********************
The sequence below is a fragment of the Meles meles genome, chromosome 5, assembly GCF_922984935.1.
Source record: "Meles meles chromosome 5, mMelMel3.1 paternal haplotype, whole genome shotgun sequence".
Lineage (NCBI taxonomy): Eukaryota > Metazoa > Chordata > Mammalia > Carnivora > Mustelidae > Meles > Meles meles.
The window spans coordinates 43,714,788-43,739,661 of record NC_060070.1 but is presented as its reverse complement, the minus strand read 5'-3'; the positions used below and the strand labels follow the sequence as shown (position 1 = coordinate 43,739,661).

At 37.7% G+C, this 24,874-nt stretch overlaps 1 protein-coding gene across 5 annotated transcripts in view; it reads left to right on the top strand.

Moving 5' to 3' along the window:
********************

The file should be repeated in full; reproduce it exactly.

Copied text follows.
The sequence below is a fragment of the Meles meles genome, chromosome 5, assembly GCF_922984935.1.
Source record: "Meles meles chromosome 5, mMelMel3.1 paternal haplotype, whole genome shotgun sequence".
Lineage (NCBI taxonomy): Eukaryota > Metazoa > Chordata > Mammalia > Carnivora > Mustelidae > Meles > Meles meles.
The window spans coordinates 43,714,788-43,739,661 of record NC_060070.1 but is presented as its reverse complement, the minus strand read 5'-3'; the positions used below and the strand labels follow the sequence as shown (position 1 = coordinate 43,739,661).

At 37.7% G+C, this 24,874-nt stretch overlaps 1 protein-coding gene across 5 annotated transcripts in view; it reads left to right on the top strand.

Moving 5' to 3' along the window: